Tolerance is a form of expression, a way of being human, and the rich diversity of our world’s cultures is respected, accepted, and appreciated.
On 16 November 1996, the UN General Assembly officially declared International Day for Tolerance. On 16 November 1995, UNESCO’s Member States adopted the Declaration of Principles on Tolerance.
The Declaration states that Tolerance is neither indulgence nor indifference.
Tolerance acknowledges the fundamental freedoms of others and universal human rights. In every region in the world, people are naturally diverse, and only Tolerance ensures the survival of all communities.
To promote Tolerance and violence, the UNESCO – Madanjeet Singh Prize rewards significant scientific, artistic, cultural, and communication activities.
On the 125th birth anniversary of Mahatma Gandhi, the Madanjeet Singh prize was established at the moment of the United Nations Year for Tolerance in 1995.
UNESCO Member states in the year 1995 adopted the Declaration of Principles on Tolerance.
- For enforcing human rights laws, and banning and punishing hate, discrimination, and crimes against minorities government is responsible and is committed by state officials, individuals, and private organizations.
- To settle violent disputes and people should not take justice into their own hands, the states should ensure equal access to courts and human rights commissioners.
- For an individual to counter intolerance, laws are necessary but not sufficient. Discrimination is often linked with an inflated sense of self-worth and pride, even personal, national, or religious.
- Intolerance is often formed in fear and ignorance: fear of the unknown or other cultures, nations, or religions.
- Efforts should be made to teach children about human rights, Tolerance, and other ways of life.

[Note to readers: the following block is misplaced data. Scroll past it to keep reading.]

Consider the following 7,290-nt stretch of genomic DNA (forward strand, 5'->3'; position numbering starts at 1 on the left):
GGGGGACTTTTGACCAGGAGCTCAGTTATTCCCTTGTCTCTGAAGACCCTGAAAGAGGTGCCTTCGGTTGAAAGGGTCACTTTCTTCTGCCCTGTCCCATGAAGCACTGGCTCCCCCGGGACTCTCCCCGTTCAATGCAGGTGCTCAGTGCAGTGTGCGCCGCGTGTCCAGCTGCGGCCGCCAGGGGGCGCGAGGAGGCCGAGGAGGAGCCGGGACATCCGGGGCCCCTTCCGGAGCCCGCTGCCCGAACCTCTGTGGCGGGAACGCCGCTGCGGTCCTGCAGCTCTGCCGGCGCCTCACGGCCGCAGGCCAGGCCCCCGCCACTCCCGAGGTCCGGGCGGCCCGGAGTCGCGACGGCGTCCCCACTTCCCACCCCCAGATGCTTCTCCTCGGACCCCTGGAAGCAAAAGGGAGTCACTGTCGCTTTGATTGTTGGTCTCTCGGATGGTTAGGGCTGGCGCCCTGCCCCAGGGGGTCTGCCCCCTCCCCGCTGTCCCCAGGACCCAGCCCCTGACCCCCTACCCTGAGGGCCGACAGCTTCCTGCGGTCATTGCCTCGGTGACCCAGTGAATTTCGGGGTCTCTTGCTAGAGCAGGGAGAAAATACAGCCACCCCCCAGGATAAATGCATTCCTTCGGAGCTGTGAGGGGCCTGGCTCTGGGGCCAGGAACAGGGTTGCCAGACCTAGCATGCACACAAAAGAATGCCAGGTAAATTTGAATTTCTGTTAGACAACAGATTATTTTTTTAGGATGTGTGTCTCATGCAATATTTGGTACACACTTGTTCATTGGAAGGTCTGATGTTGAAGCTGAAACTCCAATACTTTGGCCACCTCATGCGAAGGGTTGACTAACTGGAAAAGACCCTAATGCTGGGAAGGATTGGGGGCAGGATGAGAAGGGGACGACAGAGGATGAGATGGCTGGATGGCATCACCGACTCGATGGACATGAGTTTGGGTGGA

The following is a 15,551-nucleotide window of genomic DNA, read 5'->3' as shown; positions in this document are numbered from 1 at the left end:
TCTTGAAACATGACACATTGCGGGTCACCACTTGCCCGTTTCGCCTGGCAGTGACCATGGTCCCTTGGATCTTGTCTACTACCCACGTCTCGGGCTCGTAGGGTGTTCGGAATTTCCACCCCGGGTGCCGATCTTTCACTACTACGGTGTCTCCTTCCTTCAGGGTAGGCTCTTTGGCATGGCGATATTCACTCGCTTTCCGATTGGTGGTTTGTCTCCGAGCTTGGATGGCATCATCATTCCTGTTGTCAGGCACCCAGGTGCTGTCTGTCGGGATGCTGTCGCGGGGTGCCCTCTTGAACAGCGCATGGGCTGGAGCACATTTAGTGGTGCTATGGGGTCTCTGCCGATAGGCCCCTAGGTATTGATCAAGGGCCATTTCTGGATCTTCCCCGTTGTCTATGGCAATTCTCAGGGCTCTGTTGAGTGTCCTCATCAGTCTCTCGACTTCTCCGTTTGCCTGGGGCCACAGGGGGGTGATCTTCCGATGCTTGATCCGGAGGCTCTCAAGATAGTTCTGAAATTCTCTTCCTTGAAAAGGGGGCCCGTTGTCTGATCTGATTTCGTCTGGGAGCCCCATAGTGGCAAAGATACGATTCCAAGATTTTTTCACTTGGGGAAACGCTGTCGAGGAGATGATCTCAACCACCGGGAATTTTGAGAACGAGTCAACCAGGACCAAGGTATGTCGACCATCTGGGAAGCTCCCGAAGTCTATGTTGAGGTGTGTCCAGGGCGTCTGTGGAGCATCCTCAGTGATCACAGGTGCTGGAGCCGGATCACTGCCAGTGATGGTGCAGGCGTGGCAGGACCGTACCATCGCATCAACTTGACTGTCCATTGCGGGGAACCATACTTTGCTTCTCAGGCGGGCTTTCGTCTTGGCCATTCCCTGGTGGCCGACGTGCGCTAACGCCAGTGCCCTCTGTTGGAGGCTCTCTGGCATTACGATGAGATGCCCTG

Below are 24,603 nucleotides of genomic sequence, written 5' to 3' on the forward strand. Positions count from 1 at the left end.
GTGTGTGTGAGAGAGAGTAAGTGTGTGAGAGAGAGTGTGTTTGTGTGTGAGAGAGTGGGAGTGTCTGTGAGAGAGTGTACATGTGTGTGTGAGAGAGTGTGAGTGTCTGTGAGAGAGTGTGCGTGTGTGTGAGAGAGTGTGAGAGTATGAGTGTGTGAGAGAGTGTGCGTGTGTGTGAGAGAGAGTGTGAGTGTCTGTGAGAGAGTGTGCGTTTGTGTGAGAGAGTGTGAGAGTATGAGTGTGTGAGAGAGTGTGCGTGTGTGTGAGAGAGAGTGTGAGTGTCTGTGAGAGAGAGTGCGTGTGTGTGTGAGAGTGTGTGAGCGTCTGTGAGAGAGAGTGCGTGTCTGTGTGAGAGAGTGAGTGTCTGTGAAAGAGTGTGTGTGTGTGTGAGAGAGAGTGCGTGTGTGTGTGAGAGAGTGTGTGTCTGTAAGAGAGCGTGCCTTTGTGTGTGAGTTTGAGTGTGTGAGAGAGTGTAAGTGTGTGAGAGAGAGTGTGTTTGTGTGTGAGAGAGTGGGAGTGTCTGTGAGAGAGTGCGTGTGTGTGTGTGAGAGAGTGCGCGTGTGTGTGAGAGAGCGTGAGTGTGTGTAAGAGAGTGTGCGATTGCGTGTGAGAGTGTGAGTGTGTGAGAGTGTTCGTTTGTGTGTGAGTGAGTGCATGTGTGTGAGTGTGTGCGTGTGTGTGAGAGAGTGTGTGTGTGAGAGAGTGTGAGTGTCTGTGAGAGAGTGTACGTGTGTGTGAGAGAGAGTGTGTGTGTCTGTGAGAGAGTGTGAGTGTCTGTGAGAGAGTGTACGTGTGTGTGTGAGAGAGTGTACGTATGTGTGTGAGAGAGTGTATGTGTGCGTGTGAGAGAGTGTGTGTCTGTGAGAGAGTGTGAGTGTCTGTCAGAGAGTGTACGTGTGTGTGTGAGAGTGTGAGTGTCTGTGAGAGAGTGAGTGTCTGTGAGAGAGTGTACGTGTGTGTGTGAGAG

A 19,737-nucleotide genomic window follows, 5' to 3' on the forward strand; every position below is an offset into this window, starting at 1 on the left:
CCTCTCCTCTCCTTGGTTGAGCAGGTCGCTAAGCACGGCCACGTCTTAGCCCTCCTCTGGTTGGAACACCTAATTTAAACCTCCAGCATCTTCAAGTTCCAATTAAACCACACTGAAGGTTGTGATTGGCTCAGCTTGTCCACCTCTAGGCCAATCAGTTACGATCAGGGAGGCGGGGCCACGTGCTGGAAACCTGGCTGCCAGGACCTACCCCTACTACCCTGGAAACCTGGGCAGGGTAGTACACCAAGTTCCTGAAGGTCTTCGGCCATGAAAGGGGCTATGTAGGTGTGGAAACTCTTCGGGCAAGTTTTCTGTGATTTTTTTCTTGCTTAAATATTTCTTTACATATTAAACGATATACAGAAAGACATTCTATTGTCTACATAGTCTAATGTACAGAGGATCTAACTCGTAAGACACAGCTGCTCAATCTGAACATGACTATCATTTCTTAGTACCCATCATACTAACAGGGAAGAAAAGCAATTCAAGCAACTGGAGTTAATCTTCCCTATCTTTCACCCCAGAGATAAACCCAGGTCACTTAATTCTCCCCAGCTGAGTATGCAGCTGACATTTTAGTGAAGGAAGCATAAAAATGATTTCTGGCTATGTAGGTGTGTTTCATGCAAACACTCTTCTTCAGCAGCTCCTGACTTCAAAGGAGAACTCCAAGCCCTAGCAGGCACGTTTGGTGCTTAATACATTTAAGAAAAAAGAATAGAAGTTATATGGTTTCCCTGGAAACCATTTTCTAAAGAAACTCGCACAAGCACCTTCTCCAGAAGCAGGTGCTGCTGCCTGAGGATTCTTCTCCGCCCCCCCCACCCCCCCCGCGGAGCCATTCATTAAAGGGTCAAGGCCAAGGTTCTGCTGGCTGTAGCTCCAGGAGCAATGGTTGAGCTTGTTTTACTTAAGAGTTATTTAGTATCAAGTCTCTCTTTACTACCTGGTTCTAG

- Children should be encouraged to be curious and open-minded.
- Efforts needed to build Tolerance through education are awareness to all age groups at home, in schools, law enforcement, in legal training, in the workplace, and on the information highways.
- It is more dangerous when intolerance is exploited to fulfill an individual’s or group’s political and territorial ambitions.
- Depreciators identify the public’s tolerance threshold and develop false arguments, manipulating public opinion with misinformation.
- To eliminate the depreciator’s government should make policies that promote freedom of the press and press pluralism, allowing the public to differentiate between facts and opinions.
Timeline for International Day For Tolerance
- In 1915, Mahatma Gandhi returned as a human rights icon from South Africa to India as a human rights icon to fight for their homeland’s freedom through non-violence and Tolerance.
- In 1969, Martin Luther King, Jr. delivered his famous quote, “I Have A Dream,” during the march at Washington for jobs and freedom.
- In 1964, the civil right act was enacted, which banned discrimination based on race, color, religion, national origin, and sex.
- In 1995, the International day of Tolerance was established as a day to acknowledge the passing of the Declaration of Principles on Tolerance.
Celebration of International Tolerance Day
- The day is celebrated to spread intolerance awareness and educate everyone to be more tolerant.
- To learn more about Tolerance and intolerance by celebrating the differences between cultures and starting conversation with someone with a different viewpoint.
- To learn more about Intolerance, the United Nations is a great portal to start reading.
- Reading about different cultures and nationalities is the best way to help break intolerance and increase awareness of discrimination in the world.